The Northern Lake District

Trip Start Nov 22, 2005
Trip End May 15, 2006

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Flag of Chile  ,
Sunday, December 18, 2005

Even though all the guidebooks say that Santiago is the most modern city in South America, I donīt consider it to be very modern. Yes, everyone owns a mobile but models from 2 or 3 years ago. Yes, they have a Metro train system but even the most populated stations are not wheelchair accessible. So my expectation was that all cities outside of the city centre were primitive.

Boy, was I wrong.

Temuco is a very lively and bustling city with all the conveniences of Santiago. Live bands play in the plaza and there is an art gallery in the city centre. With a university close by there are lots of young people in the city. And I felt comfortable walking through the streets wearing a skirt. In some ways, I would say Temuco is more modern than Santiago.

However one thing that we found consistently while travelling was the lack of information of sights of historical significance. My aunt found out from the local tourism centre that there was a Ruca (a type of house that indigenous Mapuche people lived in) close by that we could visit and where the people will serve us lunch and show us how the Mapuche people lived. They gave us a bus number and said the bus driver will know where to drop us off. Well, the bus driver didnīt know where it was and dropped us off somewhere where he thought it might have been. We asked around and not many people seemed to know what we were talking about. But the people were friendly and very happy to help an elderly lady and her young niece so they endeavoured to provide us with directions, even if they were vague. Two hours of walking and a bus trip later and we find out that the Ruca we were looking for had burnt down and that the next best place we could go to was in the opposite direction on the other side of the city. Well, another two bus trips later and I was well over this "Ruca" thing. We must have looked a sight arriving unannounced at this house and trying to explain to them how we eventually got there. But the people were so welcoming that within minutes I had forgotten how many hours I had spent searching for (and cursing) this Ruca. They served us a really nice lunch even though it was late in the afternoon. And of course showed us around the Ruca and the various tools and instruments used by the Mapuche people. I also tried on a traditional indigenous outfit (which in a scary way actually suited me). Looking again at our information from the tourist office, nowhere on the brochures did it indicate the details of this great Ruca that we had visited.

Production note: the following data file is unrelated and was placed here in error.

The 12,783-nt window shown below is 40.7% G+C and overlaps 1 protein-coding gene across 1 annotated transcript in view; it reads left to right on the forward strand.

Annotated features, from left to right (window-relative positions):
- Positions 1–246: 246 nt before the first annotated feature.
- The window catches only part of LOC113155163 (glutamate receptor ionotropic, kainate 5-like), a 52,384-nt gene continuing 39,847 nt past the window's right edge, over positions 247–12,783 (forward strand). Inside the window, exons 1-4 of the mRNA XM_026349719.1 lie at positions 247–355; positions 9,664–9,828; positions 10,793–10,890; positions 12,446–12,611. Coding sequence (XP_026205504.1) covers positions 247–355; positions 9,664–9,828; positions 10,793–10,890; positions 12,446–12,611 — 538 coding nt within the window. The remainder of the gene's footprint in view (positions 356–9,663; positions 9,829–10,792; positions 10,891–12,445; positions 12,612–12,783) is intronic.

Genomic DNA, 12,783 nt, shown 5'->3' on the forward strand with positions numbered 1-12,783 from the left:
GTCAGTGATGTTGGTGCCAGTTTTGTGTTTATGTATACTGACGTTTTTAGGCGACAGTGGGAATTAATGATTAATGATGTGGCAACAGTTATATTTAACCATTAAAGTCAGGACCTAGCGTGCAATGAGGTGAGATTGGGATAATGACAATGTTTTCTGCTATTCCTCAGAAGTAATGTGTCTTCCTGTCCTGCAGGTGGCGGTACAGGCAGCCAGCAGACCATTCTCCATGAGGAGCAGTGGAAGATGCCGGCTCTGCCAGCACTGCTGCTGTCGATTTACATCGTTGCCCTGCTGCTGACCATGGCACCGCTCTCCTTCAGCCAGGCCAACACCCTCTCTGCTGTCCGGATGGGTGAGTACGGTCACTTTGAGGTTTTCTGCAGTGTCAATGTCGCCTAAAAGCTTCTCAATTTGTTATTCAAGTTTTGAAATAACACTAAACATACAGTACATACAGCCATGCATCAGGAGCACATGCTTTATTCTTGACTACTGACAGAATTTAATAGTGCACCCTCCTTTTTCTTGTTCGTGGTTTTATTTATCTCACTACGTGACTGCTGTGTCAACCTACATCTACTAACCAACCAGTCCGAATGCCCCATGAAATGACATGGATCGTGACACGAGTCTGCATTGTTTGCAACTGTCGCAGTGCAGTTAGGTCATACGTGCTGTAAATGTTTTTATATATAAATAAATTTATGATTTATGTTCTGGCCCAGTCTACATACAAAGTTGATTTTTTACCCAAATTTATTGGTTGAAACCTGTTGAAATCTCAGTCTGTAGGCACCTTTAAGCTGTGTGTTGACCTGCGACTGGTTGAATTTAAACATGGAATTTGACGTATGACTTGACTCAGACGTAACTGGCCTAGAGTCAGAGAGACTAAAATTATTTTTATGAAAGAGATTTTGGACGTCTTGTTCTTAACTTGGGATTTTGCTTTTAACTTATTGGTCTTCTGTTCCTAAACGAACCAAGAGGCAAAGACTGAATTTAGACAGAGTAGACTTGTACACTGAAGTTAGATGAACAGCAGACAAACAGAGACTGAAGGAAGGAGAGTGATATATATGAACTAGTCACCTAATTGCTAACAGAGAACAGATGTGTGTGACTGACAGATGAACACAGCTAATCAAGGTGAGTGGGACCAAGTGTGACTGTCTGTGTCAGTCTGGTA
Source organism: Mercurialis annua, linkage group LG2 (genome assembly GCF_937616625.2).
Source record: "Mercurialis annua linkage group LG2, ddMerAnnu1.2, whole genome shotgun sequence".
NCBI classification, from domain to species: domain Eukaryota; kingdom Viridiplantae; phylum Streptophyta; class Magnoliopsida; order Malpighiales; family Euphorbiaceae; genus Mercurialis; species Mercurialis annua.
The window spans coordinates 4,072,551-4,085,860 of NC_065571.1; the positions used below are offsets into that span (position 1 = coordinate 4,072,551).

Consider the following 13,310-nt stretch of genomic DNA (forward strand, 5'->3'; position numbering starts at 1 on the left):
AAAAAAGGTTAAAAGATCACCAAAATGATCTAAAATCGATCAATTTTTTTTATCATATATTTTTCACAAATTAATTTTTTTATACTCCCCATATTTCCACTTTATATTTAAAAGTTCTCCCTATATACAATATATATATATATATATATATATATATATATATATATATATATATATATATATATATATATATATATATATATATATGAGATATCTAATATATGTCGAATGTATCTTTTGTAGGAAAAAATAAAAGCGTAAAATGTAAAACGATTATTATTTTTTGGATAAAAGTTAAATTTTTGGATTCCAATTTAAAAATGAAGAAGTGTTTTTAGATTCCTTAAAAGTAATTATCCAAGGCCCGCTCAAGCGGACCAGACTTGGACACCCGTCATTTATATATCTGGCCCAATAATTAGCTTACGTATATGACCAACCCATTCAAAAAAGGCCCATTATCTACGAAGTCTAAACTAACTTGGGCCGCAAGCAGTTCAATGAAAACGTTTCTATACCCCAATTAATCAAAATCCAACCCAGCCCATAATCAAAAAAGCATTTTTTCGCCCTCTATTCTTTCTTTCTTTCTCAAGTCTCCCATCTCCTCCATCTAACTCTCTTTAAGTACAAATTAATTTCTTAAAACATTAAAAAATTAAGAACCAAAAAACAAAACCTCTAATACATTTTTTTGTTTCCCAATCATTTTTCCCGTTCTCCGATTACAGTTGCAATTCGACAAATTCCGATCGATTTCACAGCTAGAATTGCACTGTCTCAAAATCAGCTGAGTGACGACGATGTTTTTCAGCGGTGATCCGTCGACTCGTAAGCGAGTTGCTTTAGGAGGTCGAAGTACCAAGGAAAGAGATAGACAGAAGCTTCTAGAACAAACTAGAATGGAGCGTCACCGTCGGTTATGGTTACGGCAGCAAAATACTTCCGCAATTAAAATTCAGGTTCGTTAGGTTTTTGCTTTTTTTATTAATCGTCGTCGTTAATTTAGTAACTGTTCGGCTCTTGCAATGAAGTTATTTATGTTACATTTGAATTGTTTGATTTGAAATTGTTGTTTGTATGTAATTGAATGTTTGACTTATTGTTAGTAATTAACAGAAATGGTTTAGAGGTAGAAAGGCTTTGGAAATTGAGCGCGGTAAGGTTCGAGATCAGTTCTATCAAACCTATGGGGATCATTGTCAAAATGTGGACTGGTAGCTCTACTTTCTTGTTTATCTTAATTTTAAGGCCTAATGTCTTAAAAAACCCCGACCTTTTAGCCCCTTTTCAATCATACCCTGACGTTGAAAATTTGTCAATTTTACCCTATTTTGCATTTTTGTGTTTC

Valdivia was a beautiful city. In the past it had been an important centre of Spanish colonial control over Chile and was later a centre for German colonisation of the district. The city had a very unique feel and I immediately fell in love with it. Not to mention that they make great chocolates and nice beer! Again, we found the same carelessness of their historical sights as we saw in Temuco. We visited "Fuertes", or forts in which the Spanish maintained their control. The Fuerte de Niebla was really nice and had a very interesting museum. But sadly the Fuerte de Corral had been neglected. Walls had fallen and no one had bothered to clear them or restore them. Where once there was a church now lay a vacant block of concrete. And the young people at the gates who were selling the entry tickets couldnīt give much more information. It was an interesting insight into government expenditure on their national culture.
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